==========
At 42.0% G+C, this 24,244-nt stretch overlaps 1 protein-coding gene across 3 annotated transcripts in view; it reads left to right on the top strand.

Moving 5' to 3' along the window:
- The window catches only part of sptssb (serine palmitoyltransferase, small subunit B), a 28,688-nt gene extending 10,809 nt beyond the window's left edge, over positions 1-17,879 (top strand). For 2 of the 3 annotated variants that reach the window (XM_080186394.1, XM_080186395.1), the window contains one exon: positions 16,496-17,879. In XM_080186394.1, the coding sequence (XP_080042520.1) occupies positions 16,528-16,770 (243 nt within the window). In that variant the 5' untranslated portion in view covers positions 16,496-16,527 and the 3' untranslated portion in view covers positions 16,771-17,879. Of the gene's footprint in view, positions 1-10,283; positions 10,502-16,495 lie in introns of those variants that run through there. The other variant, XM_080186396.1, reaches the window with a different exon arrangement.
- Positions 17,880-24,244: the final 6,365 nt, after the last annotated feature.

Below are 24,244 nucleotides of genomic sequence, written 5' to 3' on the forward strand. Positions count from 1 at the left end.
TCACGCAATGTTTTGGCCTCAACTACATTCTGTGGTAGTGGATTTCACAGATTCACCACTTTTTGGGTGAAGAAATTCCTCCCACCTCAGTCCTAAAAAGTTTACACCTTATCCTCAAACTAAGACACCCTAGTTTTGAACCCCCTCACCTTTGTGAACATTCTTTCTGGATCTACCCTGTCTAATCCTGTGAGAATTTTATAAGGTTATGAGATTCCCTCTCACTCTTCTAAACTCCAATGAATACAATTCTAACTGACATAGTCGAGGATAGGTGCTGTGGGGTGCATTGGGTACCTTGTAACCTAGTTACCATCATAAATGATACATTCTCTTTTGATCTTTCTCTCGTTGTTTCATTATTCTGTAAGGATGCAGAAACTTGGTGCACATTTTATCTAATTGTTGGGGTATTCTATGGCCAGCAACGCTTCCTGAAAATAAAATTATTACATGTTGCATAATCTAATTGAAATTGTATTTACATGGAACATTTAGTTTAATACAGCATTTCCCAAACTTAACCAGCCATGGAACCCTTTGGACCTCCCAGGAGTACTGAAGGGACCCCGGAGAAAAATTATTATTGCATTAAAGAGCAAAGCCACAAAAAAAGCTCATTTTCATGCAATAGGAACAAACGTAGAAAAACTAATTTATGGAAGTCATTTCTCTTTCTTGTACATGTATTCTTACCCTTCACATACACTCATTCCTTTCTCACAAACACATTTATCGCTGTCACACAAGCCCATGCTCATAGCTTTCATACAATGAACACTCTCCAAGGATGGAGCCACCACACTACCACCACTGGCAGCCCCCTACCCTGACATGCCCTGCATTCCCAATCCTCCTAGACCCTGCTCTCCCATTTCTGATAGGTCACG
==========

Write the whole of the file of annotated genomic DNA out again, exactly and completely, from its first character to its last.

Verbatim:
At 42.0% G+C, this 24,244-nt stretch overlaps 1 protein-coding gene across 3 annotated transcripts in view; it reads left to right on the top strand.

Moving 5' to 3' along the window:
- The window catches only part of sptssb (serine palmitoyltransferase, small subunit B), a 28,688-nt gene extending 10,809 nt beyond the window's left edge, over positions 1-17,879 (top strand). For 2 of the 3 annotated variants that reach the window (XM_080186394.1, XM_080186395.1), the window contains one exon: positions 16,496-17,879. In XM_080186394.1, the coding sequence (XP_080042520.1) occupies positions 16,528-16,770 (243 nt within the window). In that variant the 5' untranslated portion in view covers positions 16,496-16,527 and the 3' untranslated portion in view covers positions 16,771-17,879. Of the gene's footprint in view, positions 1-10,283; positions 10,502-16,495 lie in introns of those variants that run through there. The other variant, XM_080186396.1, reaches the window with a different exon arrangement.
- Positions 17,880-24,244: the final 6,365 nt, after the last annotated feature.

Below are 24,244 nucleotides of genomic sequence, written 5' to 3' on the forward strand. Positions count from 1 at the left end.
TCACGCAATGTTTTGGCCTCAACTACATTCTGTGGTAGTGGATTTCACAGATTCACCACTTTTTGGGTGAAGAAATTCCTCCCACCTCAGTCCTAAAAAGTTTACACCTTATCCTCAAACTAAGACACCCTAGTTTTGAACCCCCTCACCTTTGTGAACATTCTTTCTGGATCTACCCTGTCTAATCCTGTGAGAATTTTATAAGGTTATGAGATTCCCTCTCACTCTTCTAAACTCCAATGAATACAATTCTAACTGACATAGTCGAGGATAGGTGCTGTGGGGTGCATTGGGTACCTTGTAACCTAGTTACCATCATAAATGATACATTCTCTTTTGATCTTTCTCTCGTTGTTTCATTATTCTGTAAGGATGCAGAAACTTGGTGCACATTTTATCTAATTGTTGGGGTATTCTATGGCCAGCAACGCTTCCTGAAAATAAAATTATTACATGTTGCATAATCTAATTGAAATTGTATTTACATGGAACATTTAGTTTAATACAGCATTTCCCAAACTTAACCAGCCATGGAACCCTTTGGACCTCCCAGGAGTACTGAAGGGACCCCGGAGAAAAATTATTATTGCATTAAAGAGCAAAGCCACAAAAAAAGCTCATTTTCATGCAATAGGAACAAACGTAGAAAAACTAATTTATGGAAGTCATTTCTCTTTCTTGTACATGTATTCTTACCCTTCACATACACTCATTCCTTTCTCACAAACACATTTATCGCTGTCACACAAGCCCATGCTCATAGCTTTCATACAATGAACACTCTCCAAGGATGGAGCCACCACACTACCACCACTGGCAGCCCCCTACCCTGACATGCCCTGCATTCCCAATCCTCCTAGACCCTGCTCTCCCATTTCTGATAGGTCACG